As Chief Saunders and his Police Services membership are always asking for public assistance in doing their job, our membership is asking him and his members to enforce what is only legal to enforce and to stop targeting the taxicab industry when it comes to ticketing. Giving a taxi driver multiple tickets at the same stop is not responsibly enforcing the law and constitutes persecution by Toronto’s Police Services.

Our members are requesting that this serious issue be placed as an agenda item on the next Police Services Board meeting and if there is any need for our membership to appear at that meeting to address this concern, we will be more than happy to attend.

I remain,
Gerald H. Manley

TAC was little more than political ploy by City of Toronto

To the editor,

In the March 2018 edition of Taxi News there is a column headed by the title “Toronto’s taxi industry needs official representative voice at city hall.” I believe there are a couple of inaccuracies and/or omissions in this article.

In the 3rd paragraph it refers only to the power given to the Executive Director of the MLS (presently Tracey Cook) but there is an omission here as the Taxi Advisory Committee (TAC) comes under not just Ms. Cook’s authority, but under the authority of the City Manager that the Municipal Licensing and Standards falls under. It is my understanding that whatever happens with the TAC and its operations would have to be approved by both entities, not just the Executive Director of the MLS.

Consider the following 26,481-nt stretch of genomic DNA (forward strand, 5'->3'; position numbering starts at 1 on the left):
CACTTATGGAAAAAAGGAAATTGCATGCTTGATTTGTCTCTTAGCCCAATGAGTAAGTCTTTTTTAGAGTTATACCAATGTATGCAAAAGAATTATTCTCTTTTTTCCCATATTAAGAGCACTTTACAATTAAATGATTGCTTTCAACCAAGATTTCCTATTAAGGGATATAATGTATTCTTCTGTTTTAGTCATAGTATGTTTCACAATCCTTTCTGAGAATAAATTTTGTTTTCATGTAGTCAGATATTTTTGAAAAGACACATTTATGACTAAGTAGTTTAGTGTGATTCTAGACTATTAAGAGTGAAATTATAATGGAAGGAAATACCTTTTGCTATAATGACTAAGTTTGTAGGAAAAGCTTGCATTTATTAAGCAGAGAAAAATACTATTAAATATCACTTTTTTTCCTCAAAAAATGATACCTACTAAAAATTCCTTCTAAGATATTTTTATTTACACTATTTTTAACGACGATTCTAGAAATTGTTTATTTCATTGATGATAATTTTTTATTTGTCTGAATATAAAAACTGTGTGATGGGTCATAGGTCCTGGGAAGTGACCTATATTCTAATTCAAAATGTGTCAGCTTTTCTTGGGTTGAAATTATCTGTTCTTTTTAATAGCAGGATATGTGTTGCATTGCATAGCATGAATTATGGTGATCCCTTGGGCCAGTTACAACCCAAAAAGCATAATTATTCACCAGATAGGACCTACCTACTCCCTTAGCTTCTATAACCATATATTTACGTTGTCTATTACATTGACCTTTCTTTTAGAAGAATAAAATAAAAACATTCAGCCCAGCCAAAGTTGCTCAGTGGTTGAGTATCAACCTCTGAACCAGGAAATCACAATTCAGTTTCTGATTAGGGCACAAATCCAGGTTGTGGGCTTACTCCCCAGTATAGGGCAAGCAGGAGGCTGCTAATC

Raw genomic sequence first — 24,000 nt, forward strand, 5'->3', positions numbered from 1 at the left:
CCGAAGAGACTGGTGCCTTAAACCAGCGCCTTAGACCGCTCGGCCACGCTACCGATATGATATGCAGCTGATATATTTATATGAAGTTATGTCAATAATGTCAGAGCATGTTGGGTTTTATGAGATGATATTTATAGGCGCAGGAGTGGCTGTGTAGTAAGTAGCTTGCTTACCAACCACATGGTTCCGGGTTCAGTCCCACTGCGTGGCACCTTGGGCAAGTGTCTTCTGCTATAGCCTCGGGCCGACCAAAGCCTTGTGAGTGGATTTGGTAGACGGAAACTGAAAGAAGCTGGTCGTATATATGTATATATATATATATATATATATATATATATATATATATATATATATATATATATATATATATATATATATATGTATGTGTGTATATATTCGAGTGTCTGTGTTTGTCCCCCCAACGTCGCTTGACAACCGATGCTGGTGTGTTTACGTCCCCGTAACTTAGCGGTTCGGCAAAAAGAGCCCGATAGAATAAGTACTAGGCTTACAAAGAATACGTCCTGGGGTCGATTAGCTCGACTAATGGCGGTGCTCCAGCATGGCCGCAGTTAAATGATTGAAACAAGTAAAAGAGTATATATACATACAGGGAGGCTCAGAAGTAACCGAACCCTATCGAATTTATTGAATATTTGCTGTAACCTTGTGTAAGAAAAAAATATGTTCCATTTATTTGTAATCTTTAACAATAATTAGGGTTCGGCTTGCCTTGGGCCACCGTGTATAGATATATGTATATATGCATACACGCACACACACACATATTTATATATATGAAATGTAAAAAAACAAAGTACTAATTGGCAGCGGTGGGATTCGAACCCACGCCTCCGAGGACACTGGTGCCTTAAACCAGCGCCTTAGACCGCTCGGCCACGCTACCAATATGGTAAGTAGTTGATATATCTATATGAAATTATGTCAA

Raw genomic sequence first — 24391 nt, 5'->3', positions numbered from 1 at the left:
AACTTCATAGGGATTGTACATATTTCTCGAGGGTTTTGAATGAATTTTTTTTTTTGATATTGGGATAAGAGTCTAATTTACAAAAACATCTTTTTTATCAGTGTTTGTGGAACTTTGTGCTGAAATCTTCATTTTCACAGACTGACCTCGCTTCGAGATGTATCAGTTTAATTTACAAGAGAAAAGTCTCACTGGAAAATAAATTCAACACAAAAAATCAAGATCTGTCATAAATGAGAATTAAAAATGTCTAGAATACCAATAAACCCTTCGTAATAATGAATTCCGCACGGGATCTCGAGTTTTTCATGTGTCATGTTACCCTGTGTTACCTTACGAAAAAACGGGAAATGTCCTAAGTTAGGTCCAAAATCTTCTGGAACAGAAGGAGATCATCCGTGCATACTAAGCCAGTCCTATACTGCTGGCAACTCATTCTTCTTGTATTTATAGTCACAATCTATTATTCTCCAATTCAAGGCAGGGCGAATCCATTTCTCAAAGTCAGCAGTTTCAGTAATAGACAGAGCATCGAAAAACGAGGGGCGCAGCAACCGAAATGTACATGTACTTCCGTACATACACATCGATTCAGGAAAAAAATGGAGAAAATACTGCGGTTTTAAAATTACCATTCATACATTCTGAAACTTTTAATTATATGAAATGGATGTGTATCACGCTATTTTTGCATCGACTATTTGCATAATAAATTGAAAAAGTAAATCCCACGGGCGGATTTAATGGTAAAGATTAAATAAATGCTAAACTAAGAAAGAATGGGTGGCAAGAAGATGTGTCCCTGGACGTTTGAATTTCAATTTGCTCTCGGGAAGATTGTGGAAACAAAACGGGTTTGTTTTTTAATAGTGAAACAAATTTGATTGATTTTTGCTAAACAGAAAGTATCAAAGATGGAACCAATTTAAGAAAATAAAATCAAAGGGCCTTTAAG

In the 5th paragraph near its end it states “It must be noted that the current dormant TAC was a result of a democratic election process.” In the past, that was correct, but the present TAC membership was done by an appointment process not an elected process, which brings its viability for our membership even more in question and certainly nullifies its effectiveness to deal with taxi industry issues especially when you couple in the ideas that our membership was and is not allowed to make deputation in front of TAC. Nor does TAC have any authority to set the meeting agenda without the approval of the City Manager and the Executive Director of the MLS.

In the 11th paragraph it mentions that TAC is not mentioned on Toronto’s official website anywhere. That is in fact true, nor is it mentioned in the Toronto Municipal Code, Chapter 546, Licensing of Vehicles-for-Hire, which was enacted on July 15, 2016 and is the current legislation governing the taxicab industry. It is my understanding that neither a City Manager nor the Executive Director of MLS could administratively remove or exclude TAC from the present bylaw as that would have to be passed by city council, which did not occur, so why is TAC not in Bylaw 546 and not still holding meetings?

If you look honestly at the original and current make-up of the TAC, even though it has been years since they have even had a meeting, this committee was set up strictly as a political ploy by the City to give the appearance to our membership that there was a committee and process in place to deal with industry issues, but in fact it had no direct authorities to enact the changes we required and was and is front-end-loaded for the City to totally control the TAC and ergo the taxi industry. This permits the City to disregard any industry input while giving the appearance they actually care about the industry membership, when in point of fact, the industry’s six-decades-long history in Toronto has proven the exact


2018 Taxi News

Illegal and serial ticketing of taxis by police must end

TAC was little more than political ploy by City of Toronto